Posts Tagged ‘organic’

ChemWiki, free textbook for University students

// March 3rd, 2011 // 4 Comments » // Science Communication

This week, thousands of Australians went back to Uni starting a new semester of study. For some, science is their bag and they’re picking up a chemistry class or two. I’ve been there, and they’ve got a big year ahead.

There’s nothing quite like studying chem. Is it the nerdiness? The lab work? The elegant complexity and simplicity of laws? Perhaps its the joy of pushing electrons, pure love of a benzene ring, cherished conjugated systems or perfectly balancing equations.

But it takes a while to get to that state of love, like dating an attractive person with a terribly annoying habit. Don’t drop out, seek counseling at the ChemWiki.

An open access textbook, ChemWiki is a collaborative approach towards chemistry education. Students and faculty members write and rewrite sections to make it accurate and easy to understand. It’s been in development for two and a half years, and over 2000 people have contributed.

I first heard about it when it was still an infant wiki in swaddling clothes from Kyle Finchsigmate at The Chem Blog, which is now sadly shut down. Kyle is the reason I started blogging, being the first blog I subscribed to after his Nacho Average Cheesecake post changed my life.

Since those small beginnings, $2000 and a handful of uni classes spreading the news, it has grown pretty huge. It’s at the stage where it could replace paper textbooks for Uni chem courses, which is a saving of at least $150 per student. It’s ideal for Universities who are embracing new technologies in the classroom, like the University of Adelaide who gave a free iPad to every new student this year.

Unlike paper textbooks (and most hypertextbooks too,) the ChemWiki is designed in a non-linear way. You can jump from topic to topic with hyperlinks, so knowledge is constructed to suit the student. For me, chemistry only really came together in third year when the separate subjects wove together like a tapestry. It suddenly ALL made sense. But with non-linear learning, its easier to see patterns and connections and build up a frame of understanding as you go. I’m a fan.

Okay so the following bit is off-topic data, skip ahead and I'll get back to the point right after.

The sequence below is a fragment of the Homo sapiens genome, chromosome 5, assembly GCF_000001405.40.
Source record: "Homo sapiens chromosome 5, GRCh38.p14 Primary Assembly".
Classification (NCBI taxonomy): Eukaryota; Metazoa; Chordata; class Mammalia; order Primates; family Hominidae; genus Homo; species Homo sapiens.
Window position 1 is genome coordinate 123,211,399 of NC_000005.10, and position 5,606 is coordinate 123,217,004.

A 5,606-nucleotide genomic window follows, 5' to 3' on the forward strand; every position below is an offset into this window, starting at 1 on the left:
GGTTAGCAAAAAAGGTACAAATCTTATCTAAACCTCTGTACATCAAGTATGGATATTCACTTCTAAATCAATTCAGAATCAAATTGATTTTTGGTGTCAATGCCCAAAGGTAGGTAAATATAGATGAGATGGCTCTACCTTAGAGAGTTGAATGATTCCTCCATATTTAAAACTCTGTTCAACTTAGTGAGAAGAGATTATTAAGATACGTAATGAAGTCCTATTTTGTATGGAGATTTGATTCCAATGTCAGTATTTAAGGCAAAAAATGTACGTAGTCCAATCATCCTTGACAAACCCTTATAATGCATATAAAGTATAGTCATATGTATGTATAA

I can’t recommend the ChemWiki enough. It covers coursework about analytical, biological, organic and inorganic topics, and is perfect for Chemistry students at Uni. Get involved and spread the word!

Ivy vs UV, could plant nanoparticles be the new sunscreen?

// July 21st, 2010 // Comments Off on Ivy vs UV, could plant nanoparticles be the new sunscreen? // How Things Work, Recent Research

English Ivy

Image by Tamara Horová

Research published in June shows that nanoparticles from the English Ivy might make superior sunscreen to current brands, offering high broad spectrum protection and lasting for longer than current creams.

The trend towards organics has influenced industries like food, coffee and shampoo as well as pretty much everything you can conceivably imagine. Over the past few years, some people have become worried about sunscreen containing nanosized titanium dioxide and zinc oxide. While these absorb light in the UV spectrum and protect the skin, perhaps the tiny particles could be absorbed through the skin and unleash toxic hell on the body! These could be unfounded fears, and damage from the sun is far more likely than damage from the sunscreen.

Personally, I’m all for synthetic chemicals. I think dear old Mother N has some freaky chemical concoctions of her own, many of which did not evolve to help humans but people inject it into their face anyway. Natural does not mean safe in my book.

All the same, ivy nanoparticles make a strong case. They absorbed or scattered light in the UV spectrum over five times better than titanium dioxide. The absorption dropped quickly when reaching the visible spectrum, so like current sunscreens it would look near invisible on your face.

Just like ivy can stick to brick walls and trees, the ivy nanoparticles have adhesive qualities. They could lead to sunscreens which last longer and are more water resistant. Hey, maybe that’s why Adam and Eve seem to always have ivy covering their-

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ResearchBlogging.orgXia, L., Lenaghan, S., Zhang, M., Zhang, Z., & Li, Q. (2010). Naturally occurring nanoparticles from English ivy: an alternative to metal-based nanoparticles for UV protection Journal of Nanobiotechnology, 8 (1) DOI: 10.1186/1477-3155-8-12






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